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Found 10 results

  1. megaholic

    Carnassial Tooth

    This carnassial tooth has a prominent carnassial notch, which suggests to me that its felid vs. canid. Size is 7/8 long by 1/2 inch wide. Seems too big for any small carnivores. Thanks for helping.
  2. Susano

    Borophagus Carnassial

    Just got back from the fossil fair at Sanford Civic Center in central Florida, had a great time and brought back some great specimens. There's quite a variety here, but I have quite specific geographic/geological data for each piece, so I'm excited for some opinions. After some careful deliberation, I've decided to make separate posts for each specimen, as I want to thoroughly inspect each piece rather than half-haphazardly glance over all of them. The tag with this fossil reads exactly: "Osteoborus cyonoides Late Miocene- "Hemphillian Ogallala Group Hemphill Co. Texas 'Coffee Ranch Fauna'" Ap
  3. Kiros

    A Chinese tooth

    Hi everyone, I just received this tooth, it is clearly an upper carnassial of a carnivore, it should come from Gansu, China. Can anyone help me with the identification? Based on it's appearance and what the seller said to me I think it's from the huge mustelid Eomellivora
  4. Shellseeker

    First for my collection

    Found this a couple of days back... how hard could it be to identify? A lower predator mandible with 1 complete carnassial and two half teeth, vertically split. How many small predators existed in the Florida fossil record? Look at the m1. That is different from both the canid (fox, coyote) m1 and felis (margay, bobcat) m1 you can find on TFF ID threads. So I checked out raccoon and possum ... nope!! Then I started looking at research papers comparing different type of predator m1s. I was always looking for the smaller predators. Then I stumbled on an old TFF thread, http://www.t
  5. Shellseeker

    Broken Carnassial Large Predator

    My better half has been away for the better part of two week, severely limiting my hunting trips. Today I managed to get away to a location on the Peace River where I have taken some TFF friends previously. It was cool 53 degrees driving there , but once the sun came out , it was OK -- as long as I had my 5 mm wetsuit. I was by myself because getting a dog_walker was a last minute offer. This location has a line -- clearly Miocene marine on one side and Pleistocene mammal on the other. I had found some medium sized Hemis, 5-6 Armadillo osteoderms, about half of a good sized dolphin tooth
  6. Found this partial tooth a few years ago in some Holo-Pleistocene marine sediments on Oahu, Hawaii. There is also the chance that it is more recent, as there had been some dredging in the area, though I haven't seen any evidence at this location. Approximately half of this tooth is missing. What remains is half of the crown and one root lobe. It is 17 mm in maximum dimension. My guess is carnassial. Seal? Canid? Appreciate any and all input.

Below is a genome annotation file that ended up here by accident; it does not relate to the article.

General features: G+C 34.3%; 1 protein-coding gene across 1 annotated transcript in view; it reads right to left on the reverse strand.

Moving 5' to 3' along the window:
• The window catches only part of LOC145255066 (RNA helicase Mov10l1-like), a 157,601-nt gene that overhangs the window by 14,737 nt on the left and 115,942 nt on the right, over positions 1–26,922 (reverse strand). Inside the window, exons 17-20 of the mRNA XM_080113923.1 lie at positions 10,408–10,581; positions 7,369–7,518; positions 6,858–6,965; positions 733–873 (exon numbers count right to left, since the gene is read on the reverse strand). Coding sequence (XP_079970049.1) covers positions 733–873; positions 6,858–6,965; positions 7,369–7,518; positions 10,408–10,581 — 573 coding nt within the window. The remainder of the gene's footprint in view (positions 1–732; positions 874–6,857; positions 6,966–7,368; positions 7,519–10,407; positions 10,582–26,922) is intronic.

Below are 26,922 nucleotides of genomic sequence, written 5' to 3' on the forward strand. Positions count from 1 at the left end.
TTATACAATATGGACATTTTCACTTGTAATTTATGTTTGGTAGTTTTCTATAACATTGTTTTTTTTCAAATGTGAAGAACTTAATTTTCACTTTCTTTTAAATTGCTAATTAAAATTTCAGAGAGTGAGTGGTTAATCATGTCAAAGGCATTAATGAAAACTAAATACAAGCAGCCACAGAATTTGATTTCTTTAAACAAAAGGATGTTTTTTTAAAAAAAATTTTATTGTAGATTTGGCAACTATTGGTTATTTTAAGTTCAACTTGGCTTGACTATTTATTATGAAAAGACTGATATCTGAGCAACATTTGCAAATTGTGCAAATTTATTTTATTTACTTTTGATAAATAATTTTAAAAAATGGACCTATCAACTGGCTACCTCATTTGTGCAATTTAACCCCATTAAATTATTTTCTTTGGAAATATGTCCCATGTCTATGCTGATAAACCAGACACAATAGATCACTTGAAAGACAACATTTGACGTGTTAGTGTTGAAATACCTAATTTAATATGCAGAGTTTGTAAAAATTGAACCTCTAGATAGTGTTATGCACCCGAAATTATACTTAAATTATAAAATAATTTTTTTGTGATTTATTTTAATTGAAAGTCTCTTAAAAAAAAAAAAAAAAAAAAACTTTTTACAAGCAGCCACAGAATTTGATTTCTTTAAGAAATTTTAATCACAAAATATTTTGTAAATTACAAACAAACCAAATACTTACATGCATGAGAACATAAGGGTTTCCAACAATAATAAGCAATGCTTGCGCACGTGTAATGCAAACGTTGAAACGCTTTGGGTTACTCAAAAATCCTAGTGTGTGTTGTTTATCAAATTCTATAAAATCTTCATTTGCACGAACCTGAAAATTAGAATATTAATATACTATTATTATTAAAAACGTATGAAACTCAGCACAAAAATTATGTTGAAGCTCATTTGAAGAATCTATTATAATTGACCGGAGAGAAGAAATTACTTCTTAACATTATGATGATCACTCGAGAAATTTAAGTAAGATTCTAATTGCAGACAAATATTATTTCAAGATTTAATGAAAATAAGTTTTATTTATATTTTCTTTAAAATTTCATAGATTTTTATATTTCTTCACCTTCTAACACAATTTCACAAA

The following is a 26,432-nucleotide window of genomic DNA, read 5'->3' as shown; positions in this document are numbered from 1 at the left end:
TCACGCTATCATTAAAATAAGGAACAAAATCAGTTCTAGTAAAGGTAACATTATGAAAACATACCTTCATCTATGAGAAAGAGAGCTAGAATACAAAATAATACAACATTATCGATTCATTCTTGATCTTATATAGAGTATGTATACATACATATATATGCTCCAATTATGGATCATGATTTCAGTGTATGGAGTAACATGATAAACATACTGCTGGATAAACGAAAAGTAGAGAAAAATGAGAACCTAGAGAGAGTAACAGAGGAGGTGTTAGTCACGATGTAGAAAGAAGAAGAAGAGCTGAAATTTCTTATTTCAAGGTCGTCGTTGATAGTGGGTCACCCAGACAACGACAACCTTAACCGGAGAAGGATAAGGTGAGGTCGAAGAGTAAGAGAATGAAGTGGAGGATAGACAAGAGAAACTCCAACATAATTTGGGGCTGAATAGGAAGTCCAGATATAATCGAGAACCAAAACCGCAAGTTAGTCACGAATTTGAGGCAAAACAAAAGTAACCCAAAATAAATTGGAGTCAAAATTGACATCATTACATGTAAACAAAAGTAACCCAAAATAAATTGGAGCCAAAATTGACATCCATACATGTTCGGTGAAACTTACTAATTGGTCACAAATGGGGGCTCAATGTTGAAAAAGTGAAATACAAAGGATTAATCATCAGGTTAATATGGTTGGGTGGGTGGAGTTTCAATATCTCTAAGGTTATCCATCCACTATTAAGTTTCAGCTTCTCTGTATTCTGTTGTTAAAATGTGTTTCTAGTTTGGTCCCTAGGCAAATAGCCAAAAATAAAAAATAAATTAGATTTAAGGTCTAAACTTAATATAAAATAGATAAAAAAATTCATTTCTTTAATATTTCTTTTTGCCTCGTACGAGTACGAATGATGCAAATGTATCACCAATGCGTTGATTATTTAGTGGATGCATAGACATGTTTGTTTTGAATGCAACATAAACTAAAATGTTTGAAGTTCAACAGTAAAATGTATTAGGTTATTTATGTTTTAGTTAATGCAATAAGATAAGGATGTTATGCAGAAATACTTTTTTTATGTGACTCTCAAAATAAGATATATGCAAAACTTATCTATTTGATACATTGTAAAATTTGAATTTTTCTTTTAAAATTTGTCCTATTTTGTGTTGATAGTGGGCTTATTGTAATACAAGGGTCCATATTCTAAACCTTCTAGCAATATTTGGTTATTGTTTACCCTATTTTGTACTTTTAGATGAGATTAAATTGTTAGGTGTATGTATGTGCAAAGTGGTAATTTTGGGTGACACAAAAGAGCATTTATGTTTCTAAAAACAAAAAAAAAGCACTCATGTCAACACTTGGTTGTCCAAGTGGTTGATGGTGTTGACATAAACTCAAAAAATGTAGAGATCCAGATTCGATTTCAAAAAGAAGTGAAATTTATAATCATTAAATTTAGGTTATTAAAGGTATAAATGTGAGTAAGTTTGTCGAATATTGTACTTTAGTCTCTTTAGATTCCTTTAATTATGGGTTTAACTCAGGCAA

7. Shellseeker

    Sm Carnassial

    Out yesterday, gorgeous day, good friends, mostly small shark teeth but a few keepers. That deer tine is one of my best at 2.75 inches, and the beaver molar, hard to find in this condition, is sweet!!!! But this tread is about a Carnassial or maybe it is a p4. Luckily, I hunt with a quarter inch screen. What animal family is this? It does not look like bigger canids I have. For that matter, it does not look like my felid carnassials. At first , I thought peccary molar, then tapir pre_molar, ....
  8. fgiarro

    Tooth id

    Hi- I've bought some time ago this mammal tooth (I've attached three pics) from a Chinese seller, who didn't know anything about it (only its Chinese origin)- I think it comes from a carnivorous species, but I'm not expert at all in that field- Maybe anyone can help me to ID the tooth with some more information- Thanks in advance, Fabio
  9. Shellseeker

    Small but interesting

    Not a lot of Time .. Out with my friend and and fossil enthusiast JLAR706 checking on a favored spot. Going out today also to a different location. Jlar started slow but caught up fast with some excellent Horse, Camel, Tigers and Makos. I has a similar set of Tigers, Horse, fewer Makos, but a couple that require ID, I think I know what these are, but size matters All in all, some great memories with a good friend in one of my favorite spots. Shellseeker
  10. Hi All. I found what I think is a canis latrans (coyote) carnassial tooth in the intertidal sand of a spot on the Chesapeake bay. I'm looking to co-author up with anyone who wants to help out with a short review of the tooth and prehistoric coyote distribution in the area. I'd post whatever is written in the forum and research gate. From what I understand, canis latrans has only been reported from one other place in Maryland (Cumberland bone cave). Kent
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